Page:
[stuhb-uh l]


Usually stubbles. the stumps of grain and other stalks left in the ground when the crop is cut.
such stumps collectively.
any short, rough growth, as of beard.

Origin of stubble

1250–1300; Middle English stuble < Old French estuble < Vulgar Latin *stupula, Latin stipula stipule
Related formsstub·bled, stub·bly, adjectiveun·stub·bled, adjective Unabridged Based on the Random House Unabridged Dictionary, © Random House, Inc. 2019

Examples from the Web for stubble

Contemporary Examples of stubble

Historical Examples of stubble

  • The vast host shall be to us, he cried, as "stubble is to fire."

  • All up the Valley the drums' rattle drowned the drone of the locusts in the stubble.

    In the Valley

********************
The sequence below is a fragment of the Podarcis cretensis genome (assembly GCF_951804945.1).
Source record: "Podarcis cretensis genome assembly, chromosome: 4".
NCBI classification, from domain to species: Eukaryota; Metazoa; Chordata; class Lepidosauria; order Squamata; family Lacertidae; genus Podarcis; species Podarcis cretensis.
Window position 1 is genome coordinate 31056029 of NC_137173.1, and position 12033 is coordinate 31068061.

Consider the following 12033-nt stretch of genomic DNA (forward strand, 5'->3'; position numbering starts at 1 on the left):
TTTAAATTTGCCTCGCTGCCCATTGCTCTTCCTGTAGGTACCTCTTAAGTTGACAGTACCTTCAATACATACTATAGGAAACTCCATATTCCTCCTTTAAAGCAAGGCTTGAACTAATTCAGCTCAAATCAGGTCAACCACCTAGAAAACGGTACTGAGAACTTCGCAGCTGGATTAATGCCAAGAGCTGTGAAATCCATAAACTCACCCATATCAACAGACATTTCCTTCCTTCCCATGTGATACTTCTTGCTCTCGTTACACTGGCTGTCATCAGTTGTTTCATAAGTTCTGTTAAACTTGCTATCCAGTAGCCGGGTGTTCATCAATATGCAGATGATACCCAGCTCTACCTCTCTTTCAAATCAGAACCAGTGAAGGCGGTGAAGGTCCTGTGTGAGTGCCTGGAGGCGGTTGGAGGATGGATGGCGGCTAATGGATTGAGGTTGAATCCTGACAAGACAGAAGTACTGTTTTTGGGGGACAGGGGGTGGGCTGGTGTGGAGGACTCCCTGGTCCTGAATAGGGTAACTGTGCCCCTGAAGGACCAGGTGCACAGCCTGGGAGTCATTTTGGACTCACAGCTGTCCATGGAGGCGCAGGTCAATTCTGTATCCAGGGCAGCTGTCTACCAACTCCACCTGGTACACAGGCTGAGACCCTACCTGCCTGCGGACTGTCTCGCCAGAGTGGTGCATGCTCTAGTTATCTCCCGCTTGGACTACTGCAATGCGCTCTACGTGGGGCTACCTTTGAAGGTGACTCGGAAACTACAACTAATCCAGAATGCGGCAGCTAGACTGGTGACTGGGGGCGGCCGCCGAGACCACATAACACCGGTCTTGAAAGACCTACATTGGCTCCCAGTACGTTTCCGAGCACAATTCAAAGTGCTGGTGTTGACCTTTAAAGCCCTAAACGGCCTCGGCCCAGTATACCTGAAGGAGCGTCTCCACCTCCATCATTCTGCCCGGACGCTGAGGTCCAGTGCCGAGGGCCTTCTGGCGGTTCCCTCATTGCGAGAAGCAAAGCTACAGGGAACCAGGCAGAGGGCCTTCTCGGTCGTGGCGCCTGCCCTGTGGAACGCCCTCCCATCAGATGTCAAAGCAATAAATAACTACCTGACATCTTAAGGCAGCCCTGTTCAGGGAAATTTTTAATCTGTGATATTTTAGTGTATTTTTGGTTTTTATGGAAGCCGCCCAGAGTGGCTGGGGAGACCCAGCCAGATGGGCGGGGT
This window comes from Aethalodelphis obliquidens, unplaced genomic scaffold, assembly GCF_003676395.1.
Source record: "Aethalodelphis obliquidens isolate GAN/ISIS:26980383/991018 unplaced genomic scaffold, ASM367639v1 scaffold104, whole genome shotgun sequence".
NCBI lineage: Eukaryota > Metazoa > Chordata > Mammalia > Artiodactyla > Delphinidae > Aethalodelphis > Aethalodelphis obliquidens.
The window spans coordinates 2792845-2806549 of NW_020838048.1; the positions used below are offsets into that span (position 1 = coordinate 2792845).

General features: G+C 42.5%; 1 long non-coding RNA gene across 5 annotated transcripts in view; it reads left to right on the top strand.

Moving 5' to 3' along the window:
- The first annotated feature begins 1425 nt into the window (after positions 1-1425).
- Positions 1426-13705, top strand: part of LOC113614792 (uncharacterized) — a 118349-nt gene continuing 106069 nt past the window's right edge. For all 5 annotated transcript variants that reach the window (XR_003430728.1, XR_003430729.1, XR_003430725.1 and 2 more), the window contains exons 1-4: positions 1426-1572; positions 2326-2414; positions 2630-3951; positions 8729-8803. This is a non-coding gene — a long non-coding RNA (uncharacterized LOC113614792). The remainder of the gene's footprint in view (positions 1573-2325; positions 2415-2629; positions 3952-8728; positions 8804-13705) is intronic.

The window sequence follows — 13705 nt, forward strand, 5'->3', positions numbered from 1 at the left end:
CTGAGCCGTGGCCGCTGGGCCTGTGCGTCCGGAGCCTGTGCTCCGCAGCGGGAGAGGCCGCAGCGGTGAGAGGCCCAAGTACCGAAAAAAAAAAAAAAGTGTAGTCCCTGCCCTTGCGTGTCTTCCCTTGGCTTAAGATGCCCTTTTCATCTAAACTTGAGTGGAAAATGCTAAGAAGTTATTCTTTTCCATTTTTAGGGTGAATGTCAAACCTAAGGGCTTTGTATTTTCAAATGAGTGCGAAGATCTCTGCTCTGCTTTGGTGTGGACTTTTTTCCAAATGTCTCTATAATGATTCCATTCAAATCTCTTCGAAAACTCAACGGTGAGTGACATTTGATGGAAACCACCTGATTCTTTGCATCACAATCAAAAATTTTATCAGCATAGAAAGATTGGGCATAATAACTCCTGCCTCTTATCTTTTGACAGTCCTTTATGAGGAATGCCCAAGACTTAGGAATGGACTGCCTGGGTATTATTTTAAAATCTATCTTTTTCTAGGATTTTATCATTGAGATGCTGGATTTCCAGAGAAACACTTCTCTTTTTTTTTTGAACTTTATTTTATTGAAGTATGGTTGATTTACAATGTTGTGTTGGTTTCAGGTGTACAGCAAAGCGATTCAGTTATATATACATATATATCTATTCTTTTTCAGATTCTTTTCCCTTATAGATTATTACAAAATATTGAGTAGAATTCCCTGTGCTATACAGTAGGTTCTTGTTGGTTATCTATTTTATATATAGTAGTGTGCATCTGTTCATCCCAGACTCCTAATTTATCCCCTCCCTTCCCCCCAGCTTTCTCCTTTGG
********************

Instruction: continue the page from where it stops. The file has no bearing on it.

Harold Frederic

  • One position held by Austrians for hours was in a stubble field.

  • Shrieking, I hurled free of him, and rolled over the tail-board on to the stubble.

    The Golden Age

    Kenneth Grahame

  • And he had been as stubble before the wind—as chaff that the storm carrieth away!

    The Christian

    Hall Caine

British Dictionary definitions for stubble



  1. the stubs of stalks left in a field where a crop has been cut and harvested
  2. (as modifier)a stubble field
any bristly growth or surface
Derived Formsstubbly, adjective

Word Origin for stubble

C13: from Old French estuble, from Latin stupula, variant of stipula stalk, stem, stubble
Collins English Dictionary - Complete & Unabridged 2012 Digital Edition © William Collins Sons & Co. Ltd. 1979, 1986 © HarperCollins Publishers 1998, 2000, 2003, 2005, 2006, 2007, 2009, 2012

Word Origin and History for stubble

c.1300, "stumps of grain stalks left in the ground after reaping," from Old French estuble "stubble" (French éteule), from Latin stupla, reduced form of stipula "stalk, straw;" related to stipes "trunk, stick." Applied from c.1600 to bristles on a man's unshaven face.

Online Etymology Dictionary, © 2010 Douglas Harper